One wondered, when hearing the opener, Bartok’s Contrasts for violin, clarinet, and piano, just how many of the under-40s in the one-third filled hall had ever heard of the commissioners and dedicatees, Benny Goodman, and Joseph Szigeti. At the time they were both much more famous than the composer. Stephen Ledbetter notes of the work:
Bartók exploits the difference in sound production as much as possible. He had long since become a past master of violin effects—multi-stops, bowed and pizzicato notes played simultaneously, glissandi, and so on; now he investigates the possibilities of the clarinet as well, while keeping the piano part, which was conceived for himself, modestly in the background.
Violinist Haldan Martinson, clarinetist William Hudgins and pianist Vivian Choi gave full expression to the contrasts inherent in the work. Choi seemed content to accompany most of the time with punchy chords and winding arpeggios, as clarinet and violin duetted and exchanged riffs. Both Martinson and Hudgins executed cadenzas with jazzy and sinewy chops, alternately riotously and with calm warmth. After the somewhat mysterioso middle movement, Martinson introduced fast closing Sebes with the diabolical tritones on a scordatura instrument. The apotheoses of lively dance occasionally relaxed before the final violin cadenza inflamed the close.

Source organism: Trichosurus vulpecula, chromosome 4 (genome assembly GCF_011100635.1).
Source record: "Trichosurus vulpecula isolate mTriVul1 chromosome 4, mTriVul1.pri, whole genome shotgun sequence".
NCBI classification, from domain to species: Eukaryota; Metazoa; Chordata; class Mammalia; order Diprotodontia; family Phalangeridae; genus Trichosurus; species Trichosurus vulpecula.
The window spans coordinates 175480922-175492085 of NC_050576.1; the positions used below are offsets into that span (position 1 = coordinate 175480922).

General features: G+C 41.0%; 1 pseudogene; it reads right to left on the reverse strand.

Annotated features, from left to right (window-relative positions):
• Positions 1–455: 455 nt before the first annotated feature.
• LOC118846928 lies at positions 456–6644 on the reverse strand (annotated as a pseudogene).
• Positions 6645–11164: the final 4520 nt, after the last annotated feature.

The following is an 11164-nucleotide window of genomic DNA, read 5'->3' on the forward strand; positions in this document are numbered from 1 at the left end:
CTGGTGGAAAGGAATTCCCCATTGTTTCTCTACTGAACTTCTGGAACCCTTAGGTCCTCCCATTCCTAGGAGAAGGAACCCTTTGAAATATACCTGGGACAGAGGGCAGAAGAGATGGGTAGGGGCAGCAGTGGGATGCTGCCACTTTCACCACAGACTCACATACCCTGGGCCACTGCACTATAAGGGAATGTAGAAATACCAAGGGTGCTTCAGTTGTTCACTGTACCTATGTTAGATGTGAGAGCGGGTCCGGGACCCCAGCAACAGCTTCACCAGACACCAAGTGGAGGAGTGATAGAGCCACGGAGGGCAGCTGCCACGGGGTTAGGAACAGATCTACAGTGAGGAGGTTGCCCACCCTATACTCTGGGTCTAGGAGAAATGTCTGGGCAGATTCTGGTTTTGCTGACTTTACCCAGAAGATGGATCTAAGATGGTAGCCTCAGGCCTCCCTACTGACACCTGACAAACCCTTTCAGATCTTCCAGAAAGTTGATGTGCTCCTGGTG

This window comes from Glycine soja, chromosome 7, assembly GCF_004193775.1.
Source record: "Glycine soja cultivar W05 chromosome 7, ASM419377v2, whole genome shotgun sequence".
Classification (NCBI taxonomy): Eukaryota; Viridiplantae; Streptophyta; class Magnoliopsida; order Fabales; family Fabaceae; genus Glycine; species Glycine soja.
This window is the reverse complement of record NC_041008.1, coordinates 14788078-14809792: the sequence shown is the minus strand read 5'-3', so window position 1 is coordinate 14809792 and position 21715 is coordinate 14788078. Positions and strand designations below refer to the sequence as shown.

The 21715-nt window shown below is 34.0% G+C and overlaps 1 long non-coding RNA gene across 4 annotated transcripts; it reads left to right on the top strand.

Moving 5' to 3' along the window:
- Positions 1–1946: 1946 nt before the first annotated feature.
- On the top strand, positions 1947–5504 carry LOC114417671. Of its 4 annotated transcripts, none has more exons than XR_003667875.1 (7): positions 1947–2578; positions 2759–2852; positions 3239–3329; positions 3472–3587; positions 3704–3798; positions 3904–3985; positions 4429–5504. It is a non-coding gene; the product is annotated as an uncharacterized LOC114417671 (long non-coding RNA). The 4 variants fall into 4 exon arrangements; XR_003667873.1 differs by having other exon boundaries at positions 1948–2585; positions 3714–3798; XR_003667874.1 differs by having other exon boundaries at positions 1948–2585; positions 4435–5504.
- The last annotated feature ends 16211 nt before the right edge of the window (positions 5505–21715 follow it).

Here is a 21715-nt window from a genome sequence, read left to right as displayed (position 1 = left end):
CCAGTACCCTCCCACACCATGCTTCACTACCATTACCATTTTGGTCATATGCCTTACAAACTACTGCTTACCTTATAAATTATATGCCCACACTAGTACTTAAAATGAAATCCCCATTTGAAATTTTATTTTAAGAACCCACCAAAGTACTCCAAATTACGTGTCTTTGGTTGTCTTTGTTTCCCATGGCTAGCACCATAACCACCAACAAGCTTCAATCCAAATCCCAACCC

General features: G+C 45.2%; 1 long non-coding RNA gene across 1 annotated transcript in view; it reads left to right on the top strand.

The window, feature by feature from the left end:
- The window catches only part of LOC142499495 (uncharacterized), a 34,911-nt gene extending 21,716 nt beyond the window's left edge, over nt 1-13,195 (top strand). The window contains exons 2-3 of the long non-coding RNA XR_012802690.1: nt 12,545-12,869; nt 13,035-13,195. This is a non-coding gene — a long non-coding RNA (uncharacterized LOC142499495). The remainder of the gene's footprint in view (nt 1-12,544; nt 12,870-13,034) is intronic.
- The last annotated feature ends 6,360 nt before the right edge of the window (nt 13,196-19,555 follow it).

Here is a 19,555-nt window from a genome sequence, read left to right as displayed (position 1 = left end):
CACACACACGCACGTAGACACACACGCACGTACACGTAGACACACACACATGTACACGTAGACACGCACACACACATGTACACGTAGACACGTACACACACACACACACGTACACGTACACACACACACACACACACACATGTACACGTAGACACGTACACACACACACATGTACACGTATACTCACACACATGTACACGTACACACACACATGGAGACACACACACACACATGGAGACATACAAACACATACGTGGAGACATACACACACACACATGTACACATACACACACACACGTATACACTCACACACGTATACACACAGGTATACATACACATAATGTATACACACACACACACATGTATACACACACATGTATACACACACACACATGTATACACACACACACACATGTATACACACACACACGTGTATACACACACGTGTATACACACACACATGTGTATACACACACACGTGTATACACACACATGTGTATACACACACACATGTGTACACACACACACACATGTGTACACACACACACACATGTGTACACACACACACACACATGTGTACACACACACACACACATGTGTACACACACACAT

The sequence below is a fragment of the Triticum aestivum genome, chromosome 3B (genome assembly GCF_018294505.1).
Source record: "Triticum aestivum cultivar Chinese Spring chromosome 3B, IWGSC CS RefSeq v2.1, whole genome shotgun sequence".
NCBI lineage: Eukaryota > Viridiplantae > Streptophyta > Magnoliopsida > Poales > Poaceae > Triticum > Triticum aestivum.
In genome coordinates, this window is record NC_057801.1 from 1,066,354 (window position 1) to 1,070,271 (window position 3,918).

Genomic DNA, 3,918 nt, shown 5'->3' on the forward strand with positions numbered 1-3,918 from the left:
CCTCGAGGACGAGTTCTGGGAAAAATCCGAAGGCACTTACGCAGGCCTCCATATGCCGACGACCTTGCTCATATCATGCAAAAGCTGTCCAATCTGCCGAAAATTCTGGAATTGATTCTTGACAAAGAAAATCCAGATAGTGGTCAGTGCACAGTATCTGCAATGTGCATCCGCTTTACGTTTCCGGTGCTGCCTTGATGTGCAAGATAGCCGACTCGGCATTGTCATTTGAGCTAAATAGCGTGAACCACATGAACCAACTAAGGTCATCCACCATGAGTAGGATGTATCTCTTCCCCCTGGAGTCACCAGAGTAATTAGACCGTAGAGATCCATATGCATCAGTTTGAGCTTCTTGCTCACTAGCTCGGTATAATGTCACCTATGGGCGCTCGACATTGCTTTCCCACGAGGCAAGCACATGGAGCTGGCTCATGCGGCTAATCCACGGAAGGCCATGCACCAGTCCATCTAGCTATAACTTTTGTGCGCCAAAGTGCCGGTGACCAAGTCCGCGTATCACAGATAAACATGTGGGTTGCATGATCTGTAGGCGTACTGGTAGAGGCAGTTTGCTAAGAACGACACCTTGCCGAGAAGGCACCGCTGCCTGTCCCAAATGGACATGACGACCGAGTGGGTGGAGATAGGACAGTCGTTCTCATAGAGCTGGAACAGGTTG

For those who find the string quartet genre too thin (and the rest of us), the addition of the double bass delivers a sound foundation. Dvořák thoughtfully provisioned his early and deceptively labeled Quintet in G Major op 77 with a contrabass. Violinists Martinson, and Alexander Velinzon, violist Steven Ansell, cellist Blaise Déjardin, and double bass Edwin Barker, piled on with generosity of spirit and comfort in the hormonal outpourings, thick textures, contrasts, and repetitions, breathing as one fierce entity. Yet after the earlier relentlessness of the Scherzo, the Poco Andante third movement brought some tearful repose, especial when Déjardin got the tune. The Finale: Allegro assai, aside from some passing upper-string expressive sharpness, swayed with pleasure in the ensuing rumpus, finally reveling in op. 77’s bumptious bellowed coda. Workmanlike all around and occasionally moreso.
Lee Eiseman is the publisher of the Intelligencer